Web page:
Los Murales de Xanenetla
There’s a neighborhood in Puebla that has an embattled past. Built in 1551, it’s famous for three things: It was one of Puebla’s original neighborhoods, it also was for decades one of the cities’ most dangerous to live (in the 1990’s) , and nowadays people say that Xanenetla is in its own way an open-air gallery of art. After years of crime, gangs, and delinquency, Xanenetla slowly found itself as the staging ground of a monumental citywide rescue to prevent this historic neighborhood from falling into irresolvable insecurity. A nationwide project entitled “Mural City” was created by an organization called Colectivo Tomate (Tomato Collective) as an effort to use the act of painting murals on faded walls of buildings of troubled neighborhoods in Mexico as a medium to create bonds between artists and communities. Xanetetla was included in this effort, and since then there has been a growing sense of community in the neighborhood, making it the most unique, vibrant, and visually stimulating in the city of Puebla. 75 murals can be found in Xanenetla; each paint the history of Puebla, its struggles, social issues, and elements of pride. The neighborhood slowly became a destination for tourists and has over time erased the dangerous reputation that is once carried on its shoulders.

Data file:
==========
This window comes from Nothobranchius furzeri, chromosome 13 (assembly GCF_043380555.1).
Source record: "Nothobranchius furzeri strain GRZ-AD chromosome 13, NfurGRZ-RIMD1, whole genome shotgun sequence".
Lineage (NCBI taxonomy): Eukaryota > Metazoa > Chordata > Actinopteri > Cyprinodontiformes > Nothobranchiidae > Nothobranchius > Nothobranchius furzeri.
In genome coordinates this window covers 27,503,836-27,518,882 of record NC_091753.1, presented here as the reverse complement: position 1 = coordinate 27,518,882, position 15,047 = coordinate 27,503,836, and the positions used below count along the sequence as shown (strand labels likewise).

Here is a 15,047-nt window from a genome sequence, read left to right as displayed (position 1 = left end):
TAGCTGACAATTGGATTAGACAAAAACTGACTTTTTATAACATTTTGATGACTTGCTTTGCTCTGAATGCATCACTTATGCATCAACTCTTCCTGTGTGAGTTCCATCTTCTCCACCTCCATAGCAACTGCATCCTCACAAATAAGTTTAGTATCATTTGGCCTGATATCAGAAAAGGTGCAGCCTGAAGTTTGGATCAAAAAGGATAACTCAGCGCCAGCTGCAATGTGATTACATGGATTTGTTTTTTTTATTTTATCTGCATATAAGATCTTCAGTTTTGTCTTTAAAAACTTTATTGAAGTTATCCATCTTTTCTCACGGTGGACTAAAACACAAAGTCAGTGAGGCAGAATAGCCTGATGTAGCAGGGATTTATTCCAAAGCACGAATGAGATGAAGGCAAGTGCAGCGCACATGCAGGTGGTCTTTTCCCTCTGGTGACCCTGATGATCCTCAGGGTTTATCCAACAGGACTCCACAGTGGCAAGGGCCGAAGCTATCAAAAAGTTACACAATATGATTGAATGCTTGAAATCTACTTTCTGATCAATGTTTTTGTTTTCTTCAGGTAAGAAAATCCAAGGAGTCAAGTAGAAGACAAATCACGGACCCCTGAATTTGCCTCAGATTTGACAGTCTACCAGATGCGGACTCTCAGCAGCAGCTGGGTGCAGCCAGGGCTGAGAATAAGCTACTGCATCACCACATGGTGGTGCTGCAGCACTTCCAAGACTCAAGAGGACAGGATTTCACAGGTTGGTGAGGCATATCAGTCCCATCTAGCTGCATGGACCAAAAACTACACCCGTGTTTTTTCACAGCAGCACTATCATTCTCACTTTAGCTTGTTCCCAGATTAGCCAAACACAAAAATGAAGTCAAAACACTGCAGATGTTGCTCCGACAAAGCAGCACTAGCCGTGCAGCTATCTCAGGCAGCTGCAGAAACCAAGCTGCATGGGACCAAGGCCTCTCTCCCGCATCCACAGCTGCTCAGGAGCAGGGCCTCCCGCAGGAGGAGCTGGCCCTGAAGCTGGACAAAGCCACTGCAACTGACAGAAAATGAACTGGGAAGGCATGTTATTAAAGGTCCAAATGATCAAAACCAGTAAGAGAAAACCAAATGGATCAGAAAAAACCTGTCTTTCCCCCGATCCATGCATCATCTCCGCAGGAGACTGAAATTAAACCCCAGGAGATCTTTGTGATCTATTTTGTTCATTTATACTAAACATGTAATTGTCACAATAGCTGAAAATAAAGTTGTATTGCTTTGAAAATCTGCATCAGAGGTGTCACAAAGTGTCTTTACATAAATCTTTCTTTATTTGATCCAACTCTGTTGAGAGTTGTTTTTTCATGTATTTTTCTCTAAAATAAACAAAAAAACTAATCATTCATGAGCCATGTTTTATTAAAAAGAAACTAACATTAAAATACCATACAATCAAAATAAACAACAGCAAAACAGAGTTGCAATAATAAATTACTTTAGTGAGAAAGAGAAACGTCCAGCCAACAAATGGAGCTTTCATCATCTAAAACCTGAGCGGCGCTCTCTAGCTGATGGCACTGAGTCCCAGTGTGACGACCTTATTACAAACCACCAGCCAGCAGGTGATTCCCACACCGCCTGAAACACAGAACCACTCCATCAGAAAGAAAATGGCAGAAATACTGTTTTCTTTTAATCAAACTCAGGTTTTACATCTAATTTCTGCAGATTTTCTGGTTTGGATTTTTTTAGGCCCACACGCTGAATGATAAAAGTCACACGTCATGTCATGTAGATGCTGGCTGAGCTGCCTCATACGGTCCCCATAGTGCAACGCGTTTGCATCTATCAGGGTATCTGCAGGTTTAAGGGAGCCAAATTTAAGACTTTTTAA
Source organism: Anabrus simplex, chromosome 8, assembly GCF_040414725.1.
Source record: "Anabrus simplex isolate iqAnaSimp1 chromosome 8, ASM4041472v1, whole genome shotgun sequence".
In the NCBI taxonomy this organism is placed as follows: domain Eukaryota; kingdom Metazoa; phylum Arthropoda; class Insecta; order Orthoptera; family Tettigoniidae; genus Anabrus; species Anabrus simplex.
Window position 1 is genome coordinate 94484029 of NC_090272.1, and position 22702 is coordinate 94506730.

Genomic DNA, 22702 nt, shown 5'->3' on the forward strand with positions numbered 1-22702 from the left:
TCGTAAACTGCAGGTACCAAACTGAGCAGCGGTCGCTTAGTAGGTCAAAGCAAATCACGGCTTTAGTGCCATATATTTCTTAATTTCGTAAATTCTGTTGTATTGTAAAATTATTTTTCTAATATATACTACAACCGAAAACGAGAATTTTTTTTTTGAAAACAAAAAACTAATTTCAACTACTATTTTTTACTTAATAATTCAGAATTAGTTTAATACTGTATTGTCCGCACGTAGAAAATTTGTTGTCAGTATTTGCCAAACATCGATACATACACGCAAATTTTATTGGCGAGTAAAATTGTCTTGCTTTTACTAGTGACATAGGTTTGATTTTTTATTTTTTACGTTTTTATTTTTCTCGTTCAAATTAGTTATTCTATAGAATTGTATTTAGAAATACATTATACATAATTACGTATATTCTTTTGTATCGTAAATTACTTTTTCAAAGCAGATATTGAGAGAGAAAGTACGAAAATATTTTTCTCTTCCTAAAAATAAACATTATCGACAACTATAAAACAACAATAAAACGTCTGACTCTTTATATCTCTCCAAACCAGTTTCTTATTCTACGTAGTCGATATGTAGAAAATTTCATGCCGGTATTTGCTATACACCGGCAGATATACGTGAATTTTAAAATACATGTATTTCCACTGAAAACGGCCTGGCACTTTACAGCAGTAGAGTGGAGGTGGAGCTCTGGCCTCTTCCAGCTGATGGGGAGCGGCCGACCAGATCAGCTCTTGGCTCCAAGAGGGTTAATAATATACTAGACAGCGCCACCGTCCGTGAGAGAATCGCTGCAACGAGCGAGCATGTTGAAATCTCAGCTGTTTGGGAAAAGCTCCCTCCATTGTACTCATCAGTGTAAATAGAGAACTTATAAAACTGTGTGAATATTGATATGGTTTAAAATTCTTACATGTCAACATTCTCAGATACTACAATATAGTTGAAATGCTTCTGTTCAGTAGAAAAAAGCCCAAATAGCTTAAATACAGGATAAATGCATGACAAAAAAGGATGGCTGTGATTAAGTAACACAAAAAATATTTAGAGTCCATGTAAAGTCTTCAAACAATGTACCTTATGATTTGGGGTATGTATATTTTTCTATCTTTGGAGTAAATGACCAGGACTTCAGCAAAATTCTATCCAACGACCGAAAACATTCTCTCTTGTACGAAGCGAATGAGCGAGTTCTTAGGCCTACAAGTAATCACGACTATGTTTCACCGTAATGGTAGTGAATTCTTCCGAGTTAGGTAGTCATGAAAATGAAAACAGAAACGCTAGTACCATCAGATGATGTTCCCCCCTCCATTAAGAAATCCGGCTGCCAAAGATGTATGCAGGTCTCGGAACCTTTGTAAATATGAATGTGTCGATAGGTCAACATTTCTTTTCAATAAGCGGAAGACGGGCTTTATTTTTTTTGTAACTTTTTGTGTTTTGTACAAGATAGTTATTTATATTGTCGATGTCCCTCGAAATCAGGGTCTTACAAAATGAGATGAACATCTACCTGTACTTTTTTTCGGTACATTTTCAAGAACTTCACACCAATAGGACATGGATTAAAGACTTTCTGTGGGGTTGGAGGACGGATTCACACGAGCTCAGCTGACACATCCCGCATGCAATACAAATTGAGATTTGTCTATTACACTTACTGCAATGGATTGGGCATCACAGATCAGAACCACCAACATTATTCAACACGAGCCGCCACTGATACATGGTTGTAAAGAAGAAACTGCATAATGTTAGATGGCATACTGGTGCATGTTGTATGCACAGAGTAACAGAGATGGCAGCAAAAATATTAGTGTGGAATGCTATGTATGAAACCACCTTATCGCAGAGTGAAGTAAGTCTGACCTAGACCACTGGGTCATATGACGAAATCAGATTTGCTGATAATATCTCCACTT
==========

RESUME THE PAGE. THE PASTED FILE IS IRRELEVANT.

There’s a lot more I could say about Puebla, however I feel that this post is starting to get too long. There are more interesting buildings, corners, and sites to discover in this wonderful city so if you ever want to know more then feel free to ask me! I also feel that only the surfaced was scratched here, so hopefully one day a second visit will be able to happen in the not so distant future. This experience wouldn’t have been complete without the generous help of some very special people who took time to help me out, show me around, and give me a truly great tour of their home city. I feel grateful for all the help that Fred, Caro, Alberto, Sol, Edison, Aldo, Jasmine, and Nayeli offered me. I wouldn’t have met these people without the help of Couchsurfing.
Have you been to Mexico? Where are some places you’d recommend? I’d love to hear from you!
Thanks for reading my blog, have a great day!